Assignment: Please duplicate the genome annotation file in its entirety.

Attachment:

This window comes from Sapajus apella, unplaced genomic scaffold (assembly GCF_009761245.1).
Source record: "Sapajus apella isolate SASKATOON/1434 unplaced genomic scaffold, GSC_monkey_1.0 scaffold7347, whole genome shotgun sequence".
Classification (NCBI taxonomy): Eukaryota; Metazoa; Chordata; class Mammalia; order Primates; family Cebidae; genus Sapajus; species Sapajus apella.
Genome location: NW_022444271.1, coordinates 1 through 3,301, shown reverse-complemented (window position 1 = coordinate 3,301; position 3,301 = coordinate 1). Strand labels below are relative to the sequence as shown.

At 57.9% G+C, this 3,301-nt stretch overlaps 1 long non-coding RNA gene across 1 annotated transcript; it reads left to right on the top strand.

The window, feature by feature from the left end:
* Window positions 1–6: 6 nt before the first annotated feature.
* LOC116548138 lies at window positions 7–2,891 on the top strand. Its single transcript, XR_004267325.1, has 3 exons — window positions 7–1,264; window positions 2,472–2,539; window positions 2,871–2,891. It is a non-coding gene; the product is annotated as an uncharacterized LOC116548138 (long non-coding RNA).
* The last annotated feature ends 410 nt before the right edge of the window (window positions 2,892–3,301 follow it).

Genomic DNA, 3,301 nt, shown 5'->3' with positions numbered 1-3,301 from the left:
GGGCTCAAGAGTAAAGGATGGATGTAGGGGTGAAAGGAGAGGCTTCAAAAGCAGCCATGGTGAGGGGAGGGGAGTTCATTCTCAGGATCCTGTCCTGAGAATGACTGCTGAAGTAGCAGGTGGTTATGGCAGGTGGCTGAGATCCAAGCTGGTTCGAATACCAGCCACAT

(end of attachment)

This window comes from Sapajus apella, unplaced genomic scaffold (assembly GCF_009761245.1).
Source record: "Sapajus apella isolate SASKATOON/1434 unplaced genomic scaffold, GSC_monkey_1.0 scaffold7347, whole genome shotgun sequence".
Classification (NCBI taxonomy): Eukaryota; Metazoa; Chordata; class Mammalia; order Primates; family Cebidae; genus Sapajus; species Sapajus apella.
Genome location: NW_022444271.1, coordinates 1 through 3,301, shown reverse-complemented (window position 1 = coordinate 3,301; position 3,301 = coordinate 1). Strand labels below are relative to the sequence as shown.

At 57.9% G+C, this 3,301-nt stretch overlaps 1 long non-coding RNA gene across 1 annotated transcript; it reads left to right on the top strand.

The window, feature by feature from the left end:
* Window positions 1–6: 6 nt before the first annotated feature.
* LOC116548138 lies at window positions 7–2,891 on the top strand. Its single transcript, XR_004267325.1, has 3 exons — window positions 7–1,264; window positions 2,472–2,539; window positions 2,871–2,891. It is a non-coding gene; the product is annotated as an uncharacterized LOC116548138 (long non-coding RNA).
* The last annotated feature ends 410 nt before the right edge of the window (window positions 2,892–3,301 follow it).

Genomic DNA, 3,301 nt, shown 5'->3' with positions numbered 1-3,301 from the left:
GGGCTCAAGAGTAAAGGATGGATGTAGGGGTGAAAGGAGAGGCTTCAAAAGCAGCCATGGTGAGGGGAGGGGAGTTCATTCTCAGGATCCTGTCCTGAGAATGACTGCTGAAGTAGCAGGTGGTTATGGCAGGTGGCTGAGATCCAAGCTGGTTCGAATACCAGCCACAT